James Tissot (Nantes, France, 1836–1902, Chenecey-Buillon, France). Jesus Teaches the People by the Sea (Jésus enseigne le peuple près de la mer), 1886-1896. Opaque watercolor over graphite on gray wove paper, Image: 6 11/16 x 9 1/4 in. (17 x 23.5 cm). Brooklyn Museum,

The Liturgical Calendar has turned its page. For the music minister, the last several weeks were very busy! Advent, the Christmas Season, and all the fanfare that comes with it are in the past. Now it is time to be “ordinary.” Just ordinary? How should the Church navigate through Ordinary Time? A hint: It’s not so ordinary!

Take a moment and think back to the Christmas season you just experienced in the Church. How was it different? Chances are, an Art and Environment Ministry (or maybe some dedicated folks without such a title) beautifully decorated your Church. Trees, wreaths, lights, Poinsettia plants. And in your music ministry you probably went the extra mile, too.

Extra festive Mass setting? Use of extra harmonies? Additional instrumentation? Your parish (or let’s be honest: you personally) spent extra money towards music, too.

The clergy probably put extra effort into their homilies, too. With perhaps some extra people in attendance, shouldn’t the homily be extra special?

All of the aforementioned “extras” help us articulate what is referred to as Progressive Solemnity.

In Sing to the Lord: Music in Divine Worship, the term is described by referring to what we just experienced:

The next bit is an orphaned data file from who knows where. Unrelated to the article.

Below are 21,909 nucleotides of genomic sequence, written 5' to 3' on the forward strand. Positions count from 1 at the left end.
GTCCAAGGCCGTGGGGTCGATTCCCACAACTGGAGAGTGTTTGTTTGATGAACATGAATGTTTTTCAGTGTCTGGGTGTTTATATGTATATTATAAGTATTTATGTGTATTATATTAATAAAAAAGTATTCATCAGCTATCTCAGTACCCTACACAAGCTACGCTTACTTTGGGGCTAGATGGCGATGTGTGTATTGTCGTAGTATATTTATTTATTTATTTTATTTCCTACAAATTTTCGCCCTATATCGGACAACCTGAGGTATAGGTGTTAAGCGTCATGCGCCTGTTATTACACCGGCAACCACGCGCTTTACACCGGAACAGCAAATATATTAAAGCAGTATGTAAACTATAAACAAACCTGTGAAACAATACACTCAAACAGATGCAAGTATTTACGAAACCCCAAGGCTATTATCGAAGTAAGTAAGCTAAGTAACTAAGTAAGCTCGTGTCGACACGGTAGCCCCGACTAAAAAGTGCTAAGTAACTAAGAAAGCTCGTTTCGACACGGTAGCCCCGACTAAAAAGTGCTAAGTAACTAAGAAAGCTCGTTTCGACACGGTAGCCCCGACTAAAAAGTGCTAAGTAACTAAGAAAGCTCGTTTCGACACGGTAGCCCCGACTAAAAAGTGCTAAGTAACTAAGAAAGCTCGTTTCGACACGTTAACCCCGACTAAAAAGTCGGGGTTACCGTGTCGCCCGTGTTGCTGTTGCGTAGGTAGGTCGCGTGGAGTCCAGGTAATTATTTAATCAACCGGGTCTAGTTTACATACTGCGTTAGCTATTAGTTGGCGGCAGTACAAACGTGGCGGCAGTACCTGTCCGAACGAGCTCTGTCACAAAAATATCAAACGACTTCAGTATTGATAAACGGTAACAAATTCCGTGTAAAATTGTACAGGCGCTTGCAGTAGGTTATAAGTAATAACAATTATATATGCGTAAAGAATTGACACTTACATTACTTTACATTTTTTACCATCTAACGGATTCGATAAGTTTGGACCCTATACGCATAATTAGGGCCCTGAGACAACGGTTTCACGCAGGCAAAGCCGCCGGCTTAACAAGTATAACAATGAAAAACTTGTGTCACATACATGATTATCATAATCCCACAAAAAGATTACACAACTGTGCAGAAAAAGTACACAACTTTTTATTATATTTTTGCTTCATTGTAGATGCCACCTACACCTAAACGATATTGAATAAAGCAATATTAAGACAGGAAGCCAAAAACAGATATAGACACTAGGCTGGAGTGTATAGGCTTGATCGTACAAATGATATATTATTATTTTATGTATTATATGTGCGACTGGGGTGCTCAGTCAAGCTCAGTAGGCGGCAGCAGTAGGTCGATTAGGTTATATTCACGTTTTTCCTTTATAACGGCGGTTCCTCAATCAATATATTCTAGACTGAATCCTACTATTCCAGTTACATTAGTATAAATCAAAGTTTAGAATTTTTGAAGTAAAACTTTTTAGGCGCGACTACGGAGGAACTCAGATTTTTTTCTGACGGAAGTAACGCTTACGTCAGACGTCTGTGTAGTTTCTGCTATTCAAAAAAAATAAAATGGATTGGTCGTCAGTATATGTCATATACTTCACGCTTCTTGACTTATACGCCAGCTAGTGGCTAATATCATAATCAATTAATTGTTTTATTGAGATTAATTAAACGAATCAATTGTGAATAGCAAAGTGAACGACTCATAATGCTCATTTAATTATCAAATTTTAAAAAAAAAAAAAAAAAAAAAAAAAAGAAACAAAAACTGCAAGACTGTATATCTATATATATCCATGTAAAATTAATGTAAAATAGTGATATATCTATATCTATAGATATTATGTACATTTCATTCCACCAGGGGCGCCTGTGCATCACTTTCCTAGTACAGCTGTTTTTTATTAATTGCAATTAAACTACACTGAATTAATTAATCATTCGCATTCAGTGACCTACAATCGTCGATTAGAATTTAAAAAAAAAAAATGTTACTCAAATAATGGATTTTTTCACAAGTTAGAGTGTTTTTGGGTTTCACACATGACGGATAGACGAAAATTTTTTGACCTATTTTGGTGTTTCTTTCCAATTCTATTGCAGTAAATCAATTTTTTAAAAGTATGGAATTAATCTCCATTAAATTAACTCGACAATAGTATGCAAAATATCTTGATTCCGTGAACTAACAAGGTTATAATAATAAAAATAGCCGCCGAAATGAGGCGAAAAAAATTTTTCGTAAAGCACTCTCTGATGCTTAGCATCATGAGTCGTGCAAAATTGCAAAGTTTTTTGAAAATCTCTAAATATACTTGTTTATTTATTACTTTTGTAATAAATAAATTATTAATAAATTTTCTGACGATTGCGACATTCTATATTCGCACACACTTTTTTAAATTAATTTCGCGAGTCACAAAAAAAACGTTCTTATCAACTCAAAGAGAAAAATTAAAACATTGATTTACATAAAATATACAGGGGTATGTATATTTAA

In Advent, for example, musical instruments should be used with moderation and should not anticipate the full joy of the Nativity of the Lord. (114)

Did we create a noticeable change? The absence of the Glory to God is one way that the Church accentuates the solemnity of the Christmas season. Then, at Christmas we sing “Glory to God in the highest!” with much gusto (and likely those extra harmonies or instruments!).

As Diana Macalintal posted in her excellent blog, Liturgy.life and for GIA Publications, “Progressive solemnity helps communicate what is most important, what is secondary, and what is uniquely special about this celebration or season.”

What should we be doing then, in the five weeks of Ordinary Time?

Let’s still remember: Sunday is the day Catholics celebrate the Resurrection of the Lord. That’s pretty important. So, continue to sing with gusto and make use of the vocals and instrumentalists who are seeking to minister in your parish. After all: we sing “Alleluia!” in Ordinary Time, too.

Other parts of the liturgy will be toned down. Those Christmas decorations are gone.

But consider Ordinary Time in contrast to the next season we will see: The Season of Lent. In fact, Sing to the Lord says, “In Lent, musical instruments should be used only to support the singing of the gathered assembly” (114). This is a good reminder as to what “ordinary” means for now.

Lent will come soon with the focus on prayer, fasting, and almsgiving. More on that later. But considering the lengths we went for Christmas, and knowing that it will be time to scale back for the upcoming Lenten season helps put it into perspective. Sing, “Alleluia!”